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Motion detectors vs window sensors: Which is best for your home?

When it comes to home security systems and their individual elements, the market is flooded with various products used in all of the different areas of the house. If you’re looking to increase your home’s security, it can be challenging to determine which products are right for your needs, and there’s certainly a lot to consider when selecting a home security solution.. Today, we’re going to compare two common home security devices — motion detectors and window sensors — both of which alert you when an intruder may be present.

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Motion detectors

Motion detectors use infrared technology to sense movement or even body heat in a specific area. Once movement or body heat is detected, you are notified by an alarm, a smartphone notification, or both. Let’s take a look at some of the specific qualities of motion detectors.

Motion detectors can monitor and measure motion in a larger space, like an entire room, which is beneficial since it means you can have fewer devices securing a larger number of rooms. Additionally, since you need fewer of these devices overall in your home, the steps for installing motion sensors are fewer overall than other security devices. Motion sensors typically require no electrical wires and are mounted on the wall or ceiling with screws and brackets. They tend to be lightweight, so you don’t need to worry about finding a stud or damaging your walls. And, since you typically only need one device per room when installing motion detectors, the overall cost of using this method tends to be a bit lower. You can even keep motion detectors strictly in the lower rooms of your home to reduce costs even further.

There is one downfall to motion sensors monitoring an expansive area: They tend to be prone to false alarms. If someone gets up for a midnight snack or if your pets decide to take a stroll around the house in the wee hours, there’s a risk of tripping the alarm. Placing the sensor in a carefully selected area, such as higher up on the wall or in areas that pets can’t access, can sometimes reduce the frequency of false alarms.

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Window sensors

Unlike motion sensors, which are are designed to sense body heat and movement in a room or large area, window sensors detect when a specific point of entry, like a door or window, is opened. A stationary sensor is set up on the door or window panel, and a magnetic piece is lined up with the sensor on the part of the door or window that moves to open. When the door or window is opened, the sensor detects that the magnet has moved away, and an alarm is tripped to notify you of unauthorized entry.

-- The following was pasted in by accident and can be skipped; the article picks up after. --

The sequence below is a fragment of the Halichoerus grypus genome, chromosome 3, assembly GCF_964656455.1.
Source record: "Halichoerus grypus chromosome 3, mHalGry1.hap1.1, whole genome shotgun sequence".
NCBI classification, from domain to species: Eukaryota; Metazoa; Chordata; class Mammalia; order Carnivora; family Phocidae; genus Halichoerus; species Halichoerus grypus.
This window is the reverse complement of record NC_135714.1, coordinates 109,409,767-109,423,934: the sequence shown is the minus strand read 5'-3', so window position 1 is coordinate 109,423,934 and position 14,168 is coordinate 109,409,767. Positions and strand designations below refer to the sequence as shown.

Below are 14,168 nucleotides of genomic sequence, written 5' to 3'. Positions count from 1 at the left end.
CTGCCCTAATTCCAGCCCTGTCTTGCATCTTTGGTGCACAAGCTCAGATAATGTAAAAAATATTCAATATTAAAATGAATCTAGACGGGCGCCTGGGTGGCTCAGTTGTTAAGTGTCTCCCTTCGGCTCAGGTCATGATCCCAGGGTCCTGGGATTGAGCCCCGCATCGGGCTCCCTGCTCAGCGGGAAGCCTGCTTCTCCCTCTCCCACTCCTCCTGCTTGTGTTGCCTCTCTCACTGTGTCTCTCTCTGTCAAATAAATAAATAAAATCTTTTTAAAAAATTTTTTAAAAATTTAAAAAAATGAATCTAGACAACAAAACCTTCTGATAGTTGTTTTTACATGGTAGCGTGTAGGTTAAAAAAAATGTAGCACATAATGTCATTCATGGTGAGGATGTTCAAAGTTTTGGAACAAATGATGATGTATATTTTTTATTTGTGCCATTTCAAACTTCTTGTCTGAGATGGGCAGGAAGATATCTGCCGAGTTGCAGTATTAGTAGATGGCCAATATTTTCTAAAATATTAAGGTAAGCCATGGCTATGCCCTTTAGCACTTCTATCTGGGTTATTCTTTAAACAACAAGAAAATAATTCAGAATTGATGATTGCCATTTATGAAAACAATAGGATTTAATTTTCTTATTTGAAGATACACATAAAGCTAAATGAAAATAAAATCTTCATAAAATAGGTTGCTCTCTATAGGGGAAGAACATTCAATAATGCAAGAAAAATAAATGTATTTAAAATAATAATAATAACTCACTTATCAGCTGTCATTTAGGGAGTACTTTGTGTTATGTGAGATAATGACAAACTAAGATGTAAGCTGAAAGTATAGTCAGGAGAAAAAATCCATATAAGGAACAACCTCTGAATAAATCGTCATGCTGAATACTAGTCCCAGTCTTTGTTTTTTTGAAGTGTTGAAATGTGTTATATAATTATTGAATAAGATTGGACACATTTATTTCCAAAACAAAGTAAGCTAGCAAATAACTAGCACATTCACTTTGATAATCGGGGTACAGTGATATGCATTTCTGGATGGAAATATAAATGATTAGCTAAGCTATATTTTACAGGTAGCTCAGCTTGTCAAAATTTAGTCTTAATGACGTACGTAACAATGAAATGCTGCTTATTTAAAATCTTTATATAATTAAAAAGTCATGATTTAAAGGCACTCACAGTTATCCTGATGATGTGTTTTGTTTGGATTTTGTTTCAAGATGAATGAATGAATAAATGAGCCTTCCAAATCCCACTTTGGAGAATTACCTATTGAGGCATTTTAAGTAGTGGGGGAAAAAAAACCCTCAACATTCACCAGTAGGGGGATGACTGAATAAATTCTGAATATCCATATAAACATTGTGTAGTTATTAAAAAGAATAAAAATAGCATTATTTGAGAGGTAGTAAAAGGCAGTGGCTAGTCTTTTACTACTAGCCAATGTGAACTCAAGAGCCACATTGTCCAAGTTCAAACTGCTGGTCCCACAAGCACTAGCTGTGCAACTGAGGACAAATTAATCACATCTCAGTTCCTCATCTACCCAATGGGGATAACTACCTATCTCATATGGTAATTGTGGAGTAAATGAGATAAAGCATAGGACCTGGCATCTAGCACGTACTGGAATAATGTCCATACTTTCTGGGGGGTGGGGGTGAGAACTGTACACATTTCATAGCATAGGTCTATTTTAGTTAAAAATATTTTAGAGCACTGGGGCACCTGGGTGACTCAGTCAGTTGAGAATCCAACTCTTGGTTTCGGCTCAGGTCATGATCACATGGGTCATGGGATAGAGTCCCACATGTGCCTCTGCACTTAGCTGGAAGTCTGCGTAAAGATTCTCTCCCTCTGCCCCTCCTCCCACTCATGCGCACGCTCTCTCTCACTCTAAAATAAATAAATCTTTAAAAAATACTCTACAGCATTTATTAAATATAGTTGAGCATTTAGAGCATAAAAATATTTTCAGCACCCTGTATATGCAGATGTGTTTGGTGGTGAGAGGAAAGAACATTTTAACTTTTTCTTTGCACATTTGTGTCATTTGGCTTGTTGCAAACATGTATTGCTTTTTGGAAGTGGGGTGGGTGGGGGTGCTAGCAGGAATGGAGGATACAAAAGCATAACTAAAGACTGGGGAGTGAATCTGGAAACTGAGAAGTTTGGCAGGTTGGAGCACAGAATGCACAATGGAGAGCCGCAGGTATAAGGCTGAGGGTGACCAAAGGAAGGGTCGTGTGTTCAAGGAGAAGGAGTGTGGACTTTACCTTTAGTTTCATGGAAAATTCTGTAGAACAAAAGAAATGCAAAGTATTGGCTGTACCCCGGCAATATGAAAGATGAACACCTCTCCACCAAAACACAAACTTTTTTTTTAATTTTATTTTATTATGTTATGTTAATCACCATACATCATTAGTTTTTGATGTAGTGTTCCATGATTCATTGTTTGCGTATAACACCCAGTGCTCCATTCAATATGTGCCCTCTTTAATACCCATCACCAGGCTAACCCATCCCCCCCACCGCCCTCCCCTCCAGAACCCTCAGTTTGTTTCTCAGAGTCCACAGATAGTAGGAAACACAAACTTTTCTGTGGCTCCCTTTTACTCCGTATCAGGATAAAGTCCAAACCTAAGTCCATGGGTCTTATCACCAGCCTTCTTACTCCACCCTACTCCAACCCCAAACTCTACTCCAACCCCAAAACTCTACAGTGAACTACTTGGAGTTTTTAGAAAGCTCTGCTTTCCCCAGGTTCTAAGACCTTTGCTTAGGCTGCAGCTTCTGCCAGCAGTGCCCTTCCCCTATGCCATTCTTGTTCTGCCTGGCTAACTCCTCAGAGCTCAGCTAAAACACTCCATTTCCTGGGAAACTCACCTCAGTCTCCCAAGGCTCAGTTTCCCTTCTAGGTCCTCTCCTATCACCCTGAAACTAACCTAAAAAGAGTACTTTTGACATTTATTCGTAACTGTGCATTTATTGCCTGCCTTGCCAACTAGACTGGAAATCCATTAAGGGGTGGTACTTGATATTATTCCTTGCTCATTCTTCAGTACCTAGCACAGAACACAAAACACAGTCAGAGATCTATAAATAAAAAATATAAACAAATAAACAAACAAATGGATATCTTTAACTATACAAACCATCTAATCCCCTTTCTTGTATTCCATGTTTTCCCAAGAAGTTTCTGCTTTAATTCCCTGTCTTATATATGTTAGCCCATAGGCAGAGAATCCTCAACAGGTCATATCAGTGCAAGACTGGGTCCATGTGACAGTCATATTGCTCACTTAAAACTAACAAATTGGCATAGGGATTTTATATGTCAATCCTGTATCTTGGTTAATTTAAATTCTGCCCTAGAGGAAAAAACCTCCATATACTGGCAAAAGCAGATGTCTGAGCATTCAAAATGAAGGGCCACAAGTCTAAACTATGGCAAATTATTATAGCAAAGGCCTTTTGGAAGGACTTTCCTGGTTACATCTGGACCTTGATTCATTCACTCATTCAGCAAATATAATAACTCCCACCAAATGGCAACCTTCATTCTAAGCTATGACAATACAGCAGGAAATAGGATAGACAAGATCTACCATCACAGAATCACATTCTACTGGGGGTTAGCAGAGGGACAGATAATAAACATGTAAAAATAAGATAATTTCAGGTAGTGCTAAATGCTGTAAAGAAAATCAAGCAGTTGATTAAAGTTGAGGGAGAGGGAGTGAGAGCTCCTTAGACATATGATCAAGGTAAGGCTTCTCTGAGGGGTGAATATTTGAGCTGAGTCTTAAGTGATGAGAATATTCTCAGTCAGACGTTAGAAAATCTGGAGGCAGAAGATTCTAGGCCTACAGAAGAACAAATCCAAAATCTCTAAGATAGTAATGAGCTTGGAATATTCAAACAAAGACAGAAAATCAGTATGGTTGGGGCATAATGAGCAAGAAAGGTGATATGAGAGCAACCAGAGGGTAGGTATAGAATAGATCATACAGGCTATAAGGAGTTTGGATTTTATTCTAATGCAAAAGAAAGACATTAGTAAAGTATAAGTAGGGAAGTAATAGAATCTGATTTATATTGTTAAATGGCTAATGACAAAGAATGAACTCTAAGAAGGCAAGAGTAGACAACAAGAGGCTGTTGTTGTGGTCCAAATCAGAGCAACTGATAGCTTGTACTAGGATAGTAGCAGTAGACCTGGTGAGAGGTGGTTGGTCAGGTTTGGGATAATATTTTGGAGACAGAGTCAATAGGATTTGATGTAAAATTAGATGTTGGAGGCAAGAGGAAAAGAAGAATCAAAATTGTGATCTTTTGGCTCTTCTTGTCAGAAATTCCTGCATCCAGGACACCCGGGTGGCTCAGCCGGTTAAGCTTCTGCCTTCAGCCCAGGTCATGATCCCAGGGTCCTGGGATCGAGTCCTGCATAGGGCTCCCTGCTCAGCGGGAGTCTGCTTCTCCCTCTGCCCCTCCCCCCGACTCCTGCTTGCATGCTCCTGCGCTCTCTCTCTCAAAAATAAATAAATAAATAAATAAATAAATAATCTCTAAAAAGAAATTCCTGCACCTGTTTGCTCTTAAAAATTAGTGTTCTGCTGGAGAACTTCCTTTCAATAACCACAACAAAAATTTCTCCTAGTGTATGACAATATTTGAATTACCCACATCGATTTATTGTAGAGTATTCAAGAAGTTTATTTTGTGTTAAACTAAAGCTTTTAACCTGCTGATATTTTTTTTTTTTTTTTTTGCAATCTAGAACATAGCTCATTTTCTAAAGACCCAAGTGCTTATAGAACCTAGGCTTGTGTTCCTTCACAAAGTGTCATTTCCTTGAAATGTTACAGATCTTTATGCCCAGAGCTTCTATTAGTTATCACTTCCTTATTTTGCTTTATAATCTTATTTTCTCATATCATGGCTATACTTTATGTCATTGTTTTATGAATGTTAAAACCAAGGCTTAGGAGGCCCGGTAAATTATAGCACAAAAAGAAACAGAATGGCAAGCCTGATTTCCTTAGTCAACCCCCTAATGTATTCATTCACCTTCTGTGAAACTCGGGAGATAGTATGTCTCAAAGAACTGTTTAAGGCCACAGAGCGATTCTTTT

Small and precise detection area

While motion sensors monitor an entire space, window sensors detect movement only at the specific point of entry that it is being monitored. While a window sensor is not an appropriate device to monitor movement in your home, the basic ideology to support window sensors is that all entry points are equipped with them. Essentially, you catch the intruder at the entry point, and you don’t need to monitor movement inside the home.

To set up your system of window sensors in a way that will allow for the highest level of security, the installation process is a bit longer than that of motion sensors. Since you would ideally have a sensor on every entry door, every ground floor window, and even on upper floor windows that could conceivably be accessed from the outside, you’ll be installing a good number of sensors. The good news is, many window sensors don’t require any tools to install. You just stick the side with the adhesive strip to the window or frame.

Since the sensor is only detecting movement on the point of entry itself, false alarms are rare. The only situations where a false alarm may be possible is if there is a faulty device or if you go to open the window and forget to turn off the sensor first. Roaming pets or midnight snack adventures will not wake the whole house or call in the cavalry. However, since window sensors should be installed on all entry doors and at least every window on the ground floor, that’s a lot of devices to purchase. Particularly for larger homes with numerous windows, it can be a pricier home security project than installing motion detectors.

The home security devices you choose should align appropriately with your needs and lifestyle. If you have a lot of traffic in your home due to multiple children or larger pets, motion sensors may be a bit of a headache for you. Alternatively, if you’re on a strict budget for your new security system or if you have a home with a large number of windows, you may find that going with motion detectors makes more sense. Whichever you choose, you can rest easy knowing your home is safe and secure.

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Veronica Sparks
Veronica Sparks is a writer from Milwaukee, Wisconsin who loves writing about gardening, home décor, and DIY life. She’s…
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